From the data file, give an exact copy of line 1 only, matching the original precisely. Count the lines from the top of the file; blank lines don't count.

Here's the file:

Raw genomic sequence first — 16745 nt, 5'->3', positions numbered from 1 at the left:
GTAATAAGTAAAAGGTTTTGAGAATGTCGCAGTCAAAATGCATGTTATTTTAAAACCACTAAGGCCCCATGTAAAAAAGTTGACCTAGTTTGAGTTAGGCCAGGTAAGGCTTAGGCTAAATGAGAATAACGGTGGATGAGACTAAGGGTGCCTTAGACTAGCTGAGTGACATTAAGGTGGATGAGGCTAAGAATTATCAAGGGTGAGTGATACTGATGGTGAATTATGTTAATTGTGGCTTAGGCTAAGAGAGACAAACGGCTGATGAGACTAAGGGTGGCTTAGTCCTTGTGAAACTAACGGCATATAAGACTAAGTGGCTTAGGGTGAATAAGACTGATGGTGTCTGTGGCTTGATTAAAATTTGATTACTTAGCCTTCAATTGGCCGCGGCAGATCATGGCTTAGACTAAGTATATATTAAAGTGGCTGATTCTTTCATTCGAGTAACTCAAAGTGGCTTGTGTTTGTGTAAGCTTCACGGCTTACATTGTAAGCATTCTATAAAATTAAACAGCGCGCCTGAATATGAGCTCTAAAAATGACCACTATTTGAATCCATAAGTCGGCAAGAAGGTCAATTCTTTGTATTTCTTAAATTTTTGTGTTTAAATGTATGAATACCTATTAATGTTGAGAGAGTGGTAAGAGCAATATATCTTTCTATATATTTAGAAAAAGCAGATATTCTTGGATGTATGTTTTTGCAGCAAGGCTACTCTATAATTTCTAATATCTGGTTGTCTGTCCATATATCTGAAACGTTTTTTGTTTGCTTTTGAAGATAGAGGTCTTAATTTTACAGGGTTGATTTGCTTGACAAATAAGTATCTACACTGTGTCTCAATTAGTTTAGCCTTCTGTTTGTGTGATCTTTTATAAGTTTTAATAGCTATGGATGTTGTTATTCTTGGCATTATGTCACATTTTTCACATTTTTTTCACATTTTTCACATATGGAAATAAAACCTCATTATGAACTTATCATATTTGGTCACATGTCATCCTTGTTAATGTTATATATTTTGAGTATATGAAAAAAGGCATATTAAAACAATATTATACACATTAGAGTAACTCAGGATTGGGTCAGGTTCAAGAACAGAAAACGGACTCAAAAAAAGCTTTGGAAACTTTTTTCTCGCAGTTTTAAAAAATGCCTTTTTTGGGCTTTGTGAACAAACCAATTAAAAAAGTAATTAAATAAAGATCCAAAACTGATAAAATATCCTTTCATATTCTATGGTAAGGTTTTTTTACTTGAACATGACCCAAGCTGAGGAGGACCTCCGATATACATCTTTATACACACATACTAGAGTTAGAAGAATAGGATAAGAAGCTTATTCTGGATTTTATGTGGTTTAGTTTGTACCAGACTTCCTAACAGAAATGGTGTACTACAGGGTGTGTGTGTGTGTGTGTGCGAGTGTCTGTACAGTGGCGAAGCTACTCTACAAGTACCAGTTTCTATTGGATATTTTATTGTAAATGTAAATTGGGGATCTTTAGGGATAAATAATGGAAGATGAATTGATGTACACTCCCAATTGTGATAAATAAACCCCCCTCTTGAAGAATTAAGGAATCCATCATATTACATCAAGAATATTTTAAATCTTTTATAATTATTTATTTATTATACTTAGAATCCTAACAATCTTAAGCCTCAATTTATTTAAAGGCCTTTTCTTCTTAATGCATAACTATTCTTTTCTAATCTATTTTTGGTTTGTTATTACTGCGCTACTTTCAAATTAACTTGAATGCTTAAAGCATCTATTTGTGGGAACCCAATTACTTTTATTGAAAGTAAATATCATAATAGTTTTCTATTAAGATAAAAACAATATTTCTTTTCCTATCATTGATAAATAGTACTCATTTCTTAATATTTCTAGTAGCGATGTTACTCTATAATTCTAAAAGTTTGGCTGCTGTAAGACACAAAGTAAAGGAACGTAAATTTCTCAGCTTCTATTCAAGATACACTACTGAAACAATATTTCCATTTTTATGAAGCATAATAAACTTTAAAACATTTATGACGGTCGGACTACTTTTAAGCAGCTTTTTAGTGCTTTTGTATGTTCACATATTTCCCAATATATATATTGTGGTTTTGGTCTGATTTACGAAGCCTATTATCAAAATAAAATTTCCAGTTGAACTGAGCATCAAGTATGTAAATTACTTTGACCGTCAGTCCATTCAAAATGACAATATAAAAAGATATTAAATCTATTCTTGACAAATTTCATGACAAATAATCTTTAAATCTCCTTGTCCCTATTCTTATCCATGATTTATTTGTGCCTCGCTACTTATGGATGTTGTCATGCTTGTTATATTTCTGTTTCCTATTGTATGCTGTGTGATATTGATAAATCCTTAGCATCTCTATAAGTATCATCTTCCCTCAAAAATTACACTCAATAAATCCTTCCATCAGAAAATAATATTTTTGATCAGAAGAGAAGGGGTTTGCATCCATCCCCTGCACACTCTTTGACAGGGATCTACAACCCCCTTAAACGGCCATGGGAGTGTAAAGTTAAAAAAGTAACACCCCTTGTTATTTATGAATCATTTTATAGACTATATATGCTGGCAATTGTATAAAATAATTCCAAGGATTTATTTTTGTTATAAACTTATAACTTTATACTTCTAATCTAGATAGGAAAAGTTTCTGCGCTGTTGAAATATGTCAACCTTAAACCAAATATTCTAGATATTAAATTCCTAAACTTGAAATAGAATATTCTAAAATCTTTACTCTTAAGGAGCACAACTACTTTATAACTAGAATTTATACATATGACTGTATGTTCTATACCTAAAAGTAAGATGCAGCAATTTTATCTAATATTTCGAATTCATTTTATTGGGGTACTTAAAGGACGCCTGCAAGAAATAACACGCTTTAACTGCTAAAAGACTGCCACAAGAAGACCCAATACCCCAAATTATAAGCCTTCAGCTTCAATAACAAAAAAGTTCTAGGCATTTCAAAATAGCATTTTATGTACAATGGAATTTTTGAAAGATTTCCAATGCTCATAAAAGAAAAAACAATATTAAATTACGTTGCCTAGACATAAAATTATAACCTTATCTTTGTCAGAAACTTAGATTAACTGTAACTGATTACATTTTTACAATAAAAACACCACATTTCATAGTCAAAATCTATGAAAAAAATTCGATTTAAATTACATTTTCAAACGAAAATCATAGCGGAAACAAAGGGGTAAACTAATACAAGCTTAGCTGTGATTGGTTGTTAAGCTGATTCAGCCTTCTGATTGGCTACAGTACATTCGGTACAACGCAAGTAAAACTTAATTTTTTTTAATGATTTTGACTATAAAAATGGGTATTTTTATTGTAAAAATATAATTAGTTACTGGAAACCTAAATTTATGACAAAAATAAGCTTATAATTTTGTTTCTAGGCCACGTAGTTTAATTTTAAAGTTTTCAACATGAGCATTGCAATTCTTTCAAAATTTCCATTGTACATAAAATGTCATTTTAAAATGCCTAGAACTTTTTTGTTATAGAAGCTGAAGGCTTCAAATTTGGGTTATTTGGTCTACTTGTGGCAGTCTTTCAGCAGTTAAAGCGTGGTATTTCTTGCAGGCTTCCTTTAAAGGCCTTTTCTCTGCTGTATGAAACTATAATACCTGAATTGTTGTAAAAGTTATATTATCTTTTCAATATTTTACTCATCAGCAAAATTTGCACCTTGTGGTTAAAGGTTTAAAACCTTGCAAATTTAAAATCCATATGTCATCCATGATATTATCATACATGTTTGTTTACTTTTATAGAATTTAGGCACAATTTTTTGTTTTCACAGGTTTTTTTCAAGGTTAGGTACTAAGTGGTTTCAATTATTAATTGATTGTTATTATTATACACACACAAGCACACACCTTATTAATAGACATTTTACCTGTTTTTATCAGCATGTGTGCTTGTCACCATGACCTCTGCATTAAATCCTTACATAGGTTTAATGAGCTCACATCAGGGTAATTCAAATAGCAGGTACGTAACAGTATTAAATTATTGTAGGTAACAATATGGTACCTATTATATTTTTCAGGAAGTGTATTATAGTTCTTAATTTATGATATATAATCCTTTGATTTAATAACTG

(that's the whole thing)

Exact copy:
Raw genomic sequence first — 16745 nt, 5'->3', positions numbered from 1 at the left: